I climb the steps at the Gansevoort Street end of the mile long raised and meandering High Line Park cum walkway and I am in for a surprise. This was no defunct freight train track cantilevering directly into factories of the crowded Meat Packing and Chelsea districts but a transformed aerial greenway beginning from the Meatpacking district or MePa with its cobbled streets and some of the best eating places of New York (Spice Market), through bohemian Chelsea with its art galleries and restaurants, the major section is in Chelsea, onto the southern part of Hells Kitchen/Clinton and running around the West Side Rails between 10th and 12th Avenues and 30th and 33rd streets. Whats important is that the High Line is wheel chair accessible and there are elevators at certain points and this accounts for the steady stream of nearly 2000 visitors annually.
It is mid afternoon and the direct sun is no deterrence to tourists and New Yorkers reveling in the implanted ambience of nearly 210 plant species shaded by the glitzy and constantly changing city skyline. Glimpses of the placid Hudson River, the Statue of Liberty and the cliffs of New Jersey on the opposite side suggest spaciousness. The birch and Ipe benches strategically placed along the track are welcome relaxing breaks and the cache of water above 14th street adds to the holiday spirit with children, old and young frolicking in the foot high water. It is a perfect setting for a hot day.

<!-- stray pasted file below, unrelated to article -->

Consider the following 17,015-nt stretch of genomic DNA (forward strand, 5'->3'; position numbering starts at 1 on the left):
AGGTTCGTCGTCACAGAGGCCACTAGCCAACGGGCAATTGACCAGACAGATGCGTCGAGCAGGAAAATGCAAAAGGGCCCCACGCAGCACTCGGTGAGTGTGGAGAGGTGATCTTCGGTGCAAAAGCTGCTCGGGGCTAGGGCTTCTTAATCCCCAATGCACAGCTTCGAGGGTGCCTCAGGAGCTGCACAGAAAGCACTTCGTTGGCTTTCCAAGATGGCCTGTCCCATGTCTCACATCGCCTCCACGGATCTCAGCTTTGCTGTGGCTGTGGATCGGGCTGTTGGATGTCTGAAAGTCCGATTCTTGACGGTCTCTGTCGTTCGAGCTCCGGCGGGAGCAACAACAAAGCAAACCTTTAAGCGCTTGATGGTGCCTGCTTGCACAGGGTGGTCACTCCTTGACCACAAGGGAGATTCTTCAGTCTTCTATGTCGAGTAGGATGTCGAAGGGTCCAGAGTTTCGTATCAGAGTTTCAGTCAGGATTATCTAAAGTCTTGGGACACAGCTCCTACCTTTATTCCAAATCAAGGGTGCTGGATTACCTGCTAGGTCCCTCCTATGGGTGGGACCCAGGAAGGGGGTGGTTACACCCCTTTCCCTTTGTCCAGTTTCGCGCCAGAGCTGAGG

I follow the crowd on this promenade-and-town square fusion through the bends and turns dotted with sun decks, Art Deco railings, burnt sienna grass and profusion of flowers. At some point the High Line tunnels under three different buildings to open up into an amphitheater suspended over 10th Avenue. From far one assumes that there is some activity going on and coming closer it is families and loners enjoying mini picnics, listening to music or just gazing onto the street below. The second section, north of 20th Street, is a landscaped ambience of flowers and grass and another sitting area.
The High Line started out as a community preservation project to save an abandoned railway track and it has worked. The elevated train tracks and the once dubious havens along its periphery are bustling tourist hot spots imbibing the hues of the city with designer stores, boutique and designer hotels, an example the aerodynamic glass façade of the Neil Denari designed HL23 condominium on 23rd street, newly opened outdoor roller skating rink, restaurants, art galleries and artists studios. Viewed from the streets of West Chelsea the High Line is another conspicuous art hunk in the midst of brown stones and traffic.